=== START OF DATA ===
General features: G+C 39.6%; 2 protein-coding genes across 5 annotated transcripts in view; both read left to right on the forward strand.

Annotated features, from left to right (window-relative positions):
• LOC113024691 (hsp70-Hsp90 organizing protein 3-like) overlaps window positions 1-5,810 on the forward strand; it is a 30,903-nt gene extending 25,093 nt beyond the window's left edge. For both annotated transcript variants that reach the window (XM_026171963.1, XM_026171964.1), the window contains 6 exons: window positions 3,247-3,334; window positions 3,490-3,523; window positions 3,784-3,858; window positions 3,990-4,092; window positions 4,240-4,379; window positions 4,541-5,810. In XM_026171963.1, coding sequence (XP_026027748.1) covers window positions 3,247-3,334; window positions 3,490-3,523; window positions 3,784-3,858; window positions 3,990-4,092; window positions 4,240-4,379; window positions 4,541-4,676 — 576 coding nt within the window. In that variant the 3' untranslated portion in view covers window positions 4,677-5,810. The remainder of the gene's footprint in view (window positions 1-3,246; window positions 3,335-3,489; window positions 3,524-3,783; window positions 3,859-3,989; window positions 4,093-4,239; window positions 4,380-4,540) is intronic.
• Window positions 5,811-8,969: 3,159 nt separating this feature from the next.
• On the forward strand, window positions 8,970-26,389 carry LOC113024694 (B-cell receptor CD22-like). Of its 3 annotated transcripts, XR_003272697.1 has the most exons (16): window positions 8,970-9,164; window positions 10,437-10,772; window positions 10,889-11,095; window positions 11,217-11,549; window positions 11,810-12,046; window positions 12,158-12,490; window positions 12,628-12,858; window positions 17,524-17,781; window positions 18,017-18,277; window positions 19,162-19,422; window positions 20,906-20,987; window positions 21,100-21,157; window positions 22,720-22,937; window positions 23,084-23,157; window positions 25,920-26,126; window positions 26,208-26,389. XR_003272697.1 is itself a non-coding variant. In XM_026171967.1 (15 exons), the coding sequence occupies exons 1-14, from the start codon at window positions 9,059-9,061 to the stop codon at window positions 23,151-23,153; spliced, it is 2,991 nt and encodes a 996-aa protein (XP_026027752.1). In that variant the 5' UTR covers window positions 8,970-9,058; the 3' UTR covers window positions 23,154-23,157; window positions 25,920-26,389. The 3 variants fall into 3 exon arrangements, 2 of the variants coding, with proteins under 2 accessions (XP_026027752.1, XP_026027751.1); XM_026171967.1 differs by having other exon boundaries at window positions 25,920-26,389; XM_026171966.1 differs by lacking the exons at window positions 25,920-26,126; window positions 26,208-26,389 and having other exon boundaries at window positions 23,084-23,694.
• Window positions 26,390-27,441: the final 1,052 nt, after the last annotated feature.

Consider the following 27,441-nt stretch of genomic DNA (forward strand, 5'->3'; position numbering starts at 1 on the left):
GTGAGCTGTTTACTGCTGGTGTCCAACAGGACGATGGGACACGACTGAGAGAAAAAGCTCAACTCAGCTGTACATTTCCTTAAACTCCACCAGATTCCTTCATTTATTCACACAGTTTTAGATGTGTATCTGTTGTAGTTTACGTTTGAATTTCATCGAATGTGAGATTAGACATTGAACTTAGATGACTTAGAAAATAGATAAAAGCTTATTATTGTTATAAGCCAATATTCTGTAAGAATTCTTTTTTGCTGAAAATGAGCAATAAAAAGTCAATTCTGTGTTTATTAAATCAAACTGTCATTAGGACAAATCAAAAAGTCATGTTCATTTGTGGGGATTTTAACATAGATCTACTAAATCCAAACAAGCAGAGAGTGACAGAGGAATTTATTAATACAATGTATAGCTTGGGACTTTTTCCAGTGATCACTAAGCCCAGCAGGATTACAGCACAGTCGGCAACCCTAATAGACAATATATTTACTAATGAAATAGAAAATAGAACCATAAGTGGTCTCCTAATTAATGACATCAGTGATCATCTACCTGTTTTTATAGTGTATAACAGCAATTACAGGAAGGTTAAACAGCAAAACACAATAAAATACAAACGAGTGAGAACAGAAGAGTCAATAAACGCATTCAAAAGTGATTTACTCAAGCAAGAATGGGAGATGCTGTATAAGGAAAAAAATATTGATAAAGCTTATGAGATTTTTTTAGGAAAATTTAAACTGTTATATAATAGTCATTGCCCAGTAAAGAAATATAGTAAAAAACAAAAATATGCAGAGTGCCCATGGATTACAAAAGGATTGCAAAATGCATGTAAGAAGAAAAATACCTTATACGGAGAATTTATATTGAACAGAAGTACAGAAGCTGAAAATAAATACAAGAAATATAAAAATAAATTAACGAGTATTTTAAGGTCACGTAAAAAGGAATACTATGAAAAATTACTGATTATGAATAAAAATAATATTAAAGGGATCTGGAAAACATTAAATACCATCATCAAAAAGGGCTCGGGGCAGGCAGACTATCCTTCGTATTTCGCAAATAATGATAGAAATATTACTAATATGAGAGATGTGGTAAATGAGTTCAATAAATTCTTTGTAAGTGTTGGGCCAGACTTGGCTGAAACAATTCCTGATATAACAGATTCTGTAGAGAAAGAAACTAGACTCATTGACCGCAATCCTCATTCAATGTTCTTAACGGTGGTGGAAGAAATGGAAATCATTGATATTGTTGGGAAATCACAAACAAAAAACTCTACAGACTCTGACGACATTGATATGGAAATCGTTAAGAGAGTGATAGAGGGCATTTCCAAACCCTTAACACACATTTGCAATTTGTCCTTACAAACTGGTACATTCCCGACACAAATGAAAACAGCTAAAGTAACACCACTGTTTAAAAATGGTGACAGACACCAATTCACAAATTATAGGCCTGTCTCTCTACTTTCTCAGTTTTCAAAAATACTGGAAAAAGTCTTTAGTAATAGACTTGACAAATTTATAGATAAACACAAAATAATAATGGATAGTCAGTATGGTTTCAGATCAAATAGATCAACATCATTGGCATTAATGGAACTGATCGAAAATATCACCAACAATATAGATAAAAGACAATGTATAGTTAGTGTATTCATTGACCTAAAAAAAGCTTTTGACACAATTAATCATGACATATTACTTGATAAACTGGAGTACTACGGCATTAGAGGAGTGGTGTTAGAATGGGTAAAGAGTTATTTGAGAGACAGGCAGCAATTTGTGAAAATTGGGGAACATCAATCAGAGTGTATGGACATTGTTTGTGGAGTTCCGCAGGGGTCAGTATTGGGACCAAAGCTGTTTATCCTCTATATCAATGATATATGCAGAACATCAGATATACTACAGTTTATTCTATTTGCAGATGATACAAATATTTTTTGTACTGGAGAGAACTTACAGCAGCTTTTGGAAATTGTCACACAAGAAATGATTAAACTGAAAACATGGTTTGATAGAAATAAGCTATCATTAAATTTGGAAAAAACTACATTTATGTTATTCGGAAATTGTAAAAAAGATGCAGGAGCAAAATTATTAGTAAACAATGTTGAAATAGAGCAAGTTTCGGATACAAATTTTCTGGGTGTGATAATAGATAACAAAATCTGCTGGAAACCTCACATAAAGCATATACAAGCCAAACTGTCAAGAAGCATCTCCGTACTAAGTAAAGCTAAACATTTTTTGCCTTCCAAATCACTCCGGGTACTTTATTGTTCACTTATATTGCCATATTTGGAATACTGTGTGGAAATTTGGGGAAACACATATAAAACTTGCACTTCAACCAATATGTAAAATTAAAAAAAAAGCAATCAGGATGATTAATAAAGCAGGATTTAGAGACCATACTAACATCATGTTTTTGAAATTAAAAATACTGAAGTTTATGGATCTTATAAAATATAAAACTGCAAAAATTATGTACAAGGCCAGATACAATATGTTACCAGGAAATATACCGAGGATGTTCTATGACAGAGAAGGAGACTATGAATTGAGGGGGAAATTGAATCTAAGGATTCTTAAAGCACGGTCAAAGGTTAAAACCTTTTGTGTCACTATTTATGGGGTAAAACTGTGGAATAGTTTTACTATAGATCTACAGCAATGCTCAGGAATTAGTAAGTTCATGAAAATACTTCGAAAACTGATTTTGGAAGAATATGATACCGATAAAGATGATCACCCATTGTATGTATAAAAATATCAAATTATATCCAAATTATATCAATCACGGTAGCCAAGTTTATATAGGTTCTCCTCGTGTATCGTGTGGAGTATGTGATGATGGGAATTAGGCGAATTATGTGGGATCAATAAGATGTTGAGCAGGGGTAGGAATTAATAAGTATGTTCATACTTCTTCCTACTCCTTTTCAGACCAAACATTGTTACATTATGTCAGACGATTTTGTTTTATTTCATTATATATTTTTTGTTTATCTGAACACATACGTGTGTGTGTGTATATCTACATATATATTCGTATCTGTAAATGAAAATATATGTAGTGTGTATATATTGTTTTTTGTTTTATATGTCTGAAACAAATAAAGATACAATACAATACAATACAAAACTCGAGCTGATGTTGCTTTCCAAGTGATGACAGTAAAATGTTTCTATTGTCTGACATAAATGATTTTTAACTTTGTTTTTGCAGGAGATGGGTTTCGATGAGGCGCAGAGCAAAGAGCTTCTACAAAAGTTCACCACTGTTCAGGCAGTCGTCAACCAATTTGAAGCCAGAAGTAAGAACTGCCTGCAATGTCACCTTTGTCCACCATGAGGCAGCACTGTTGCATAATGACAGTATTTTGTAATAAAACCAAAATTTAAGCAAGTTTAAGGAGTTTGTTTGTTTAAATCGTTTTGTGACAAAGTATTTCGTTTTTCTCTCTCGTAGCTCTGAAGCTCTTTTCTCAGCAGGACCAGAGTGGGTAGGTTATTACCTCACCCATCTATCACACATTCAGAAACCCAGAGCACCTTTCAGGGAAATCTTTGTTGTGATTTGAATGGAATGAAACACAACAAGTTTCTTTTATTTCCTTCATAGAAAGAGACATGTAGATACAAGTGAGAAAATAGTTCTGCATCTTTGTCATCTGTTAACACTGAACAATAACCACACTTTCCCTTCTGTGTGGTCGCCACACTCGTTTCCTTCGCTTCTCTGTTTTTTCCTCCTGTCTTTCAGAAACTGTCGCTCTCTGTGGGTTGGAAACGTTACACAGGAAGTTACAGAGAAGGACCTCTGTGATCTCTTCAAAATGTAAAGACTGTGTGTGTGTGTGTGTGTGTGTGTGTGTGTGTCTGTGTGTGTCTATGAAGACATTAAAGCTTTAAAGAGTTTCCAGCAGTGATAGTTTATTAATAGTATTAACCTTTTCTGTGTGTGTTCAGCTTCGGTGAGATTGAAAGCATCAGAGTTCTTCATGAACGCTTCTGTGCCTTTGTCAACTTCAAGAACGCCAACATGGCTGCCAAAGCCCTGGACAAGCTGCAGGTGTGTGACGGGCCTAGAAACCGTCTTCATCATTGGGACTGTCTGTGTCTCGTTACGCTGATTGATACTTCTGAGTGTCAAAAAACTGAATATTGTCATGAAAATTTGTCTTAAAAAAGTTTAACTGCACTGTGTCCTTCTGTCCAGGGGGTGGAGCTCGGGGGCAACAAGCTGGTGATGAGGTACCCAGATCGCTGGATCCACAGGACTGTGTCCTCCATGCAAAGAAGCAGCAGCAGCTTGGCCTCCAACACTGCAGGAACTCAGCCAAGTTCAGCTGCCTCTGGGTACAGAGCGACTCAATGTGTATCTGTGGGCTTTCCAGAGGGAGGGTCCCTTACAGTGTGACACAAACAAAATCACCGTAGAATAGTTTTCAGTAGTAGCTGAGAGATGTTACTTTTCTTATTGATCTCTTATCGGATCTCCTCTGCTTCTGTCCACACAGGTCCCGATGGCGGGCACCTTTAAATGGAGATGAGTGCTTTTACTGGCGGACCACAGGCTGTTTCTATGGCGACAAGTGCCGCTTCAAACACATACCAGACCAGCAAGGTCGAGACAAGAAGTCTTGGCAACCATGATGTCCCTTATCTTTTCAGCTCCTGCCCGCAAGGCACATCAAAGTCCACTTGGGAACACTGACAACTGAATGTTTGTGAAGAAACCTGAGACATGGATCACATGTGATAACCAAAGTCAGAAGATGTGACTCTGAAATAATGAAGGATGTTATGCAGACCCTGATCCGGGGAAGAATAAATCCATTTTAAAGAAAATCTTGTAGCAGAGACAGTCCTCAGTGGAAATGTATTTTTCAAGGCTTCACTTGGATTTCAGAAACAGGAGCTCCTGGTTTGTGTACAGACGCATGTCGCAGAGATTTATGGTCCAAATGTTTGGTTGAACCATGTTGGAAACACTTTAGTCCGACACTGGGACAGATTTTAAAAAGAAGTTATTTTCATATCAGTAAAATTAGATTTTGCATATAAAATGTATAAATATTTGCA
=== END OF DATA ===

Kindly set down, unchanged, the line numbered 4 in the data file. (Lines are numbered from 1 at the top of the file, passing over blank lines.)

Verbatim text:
• Window positions 5,811-8,969: 3,159 nt separating this feature from the next.